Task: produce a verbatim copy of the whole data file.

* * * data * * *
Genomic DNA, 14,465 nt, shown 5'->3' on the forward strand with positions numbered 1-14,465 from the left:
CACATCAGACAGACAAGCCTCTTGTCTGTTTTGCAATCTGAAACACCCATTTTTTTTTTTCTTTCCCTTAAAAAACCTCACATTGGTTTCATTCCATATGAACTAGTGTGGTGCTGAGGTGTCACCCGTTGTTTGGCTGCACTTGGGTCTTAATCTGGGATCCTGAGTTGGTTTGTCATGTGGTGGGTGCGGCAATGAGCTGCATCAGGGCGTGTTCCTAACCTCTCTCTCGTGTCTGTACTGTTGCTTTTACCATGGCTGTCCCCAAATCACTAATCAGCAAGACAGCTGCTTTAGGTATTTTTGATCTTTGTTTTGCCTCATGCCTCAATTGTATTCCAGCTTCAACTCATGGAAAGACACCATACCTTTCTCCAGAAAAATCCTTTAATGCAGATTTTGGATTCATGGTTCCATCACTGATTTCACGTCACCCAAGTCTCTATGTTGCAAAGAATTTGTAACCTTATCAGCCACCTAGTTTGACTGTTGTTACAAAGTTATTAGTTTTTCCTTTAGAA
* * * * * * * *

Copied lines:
Genomic DNA, 14,465 nt, shown 5'->3' on the forward strand with positions numbered 1-14,465 from the left:
CACATCAGACAGACAAGCCTCTTGTCTGTTTTGCAATCTGAAACACCCATTTTTTTTTTTCTTTCCCTTAAAAAACCTCACATTGGTTTCATTCCATATGAACTAGTGTGGTGCTGAGGTGTCACCCGTTGTTTGGCTGCACTTGGGTCTTAATCTGGGATCCTGAGTTGGTTTGTCATGTGGTGGGTGCGGCAATGAGCTGCATCAGGGCGTGTTCCTAACCTCTCTCTCGTGTCTGTACTGTTGCTTTTACCATGGCTGTCCCCAAATCACTAATCAGCAAGACAGCTGCTTTAGGTATTTTTGATCTTTGTTTTGCCTCATGCCTCAATTGTATTCCAGCTTCAACTCATGGAAAGACACCATACCTTTCTCCAGAAAAATCCTTTAATGCAGATTTTGGATTCATGGTTCCATCACTGATTTCACGTCACCCAAGTCTCTATGTTGCAAAGAATTTGTAACCTTATCAGCCACCTAGTTTGACTGTTGTTACAAAGTTATTAGTTTTTCCTTTAGAA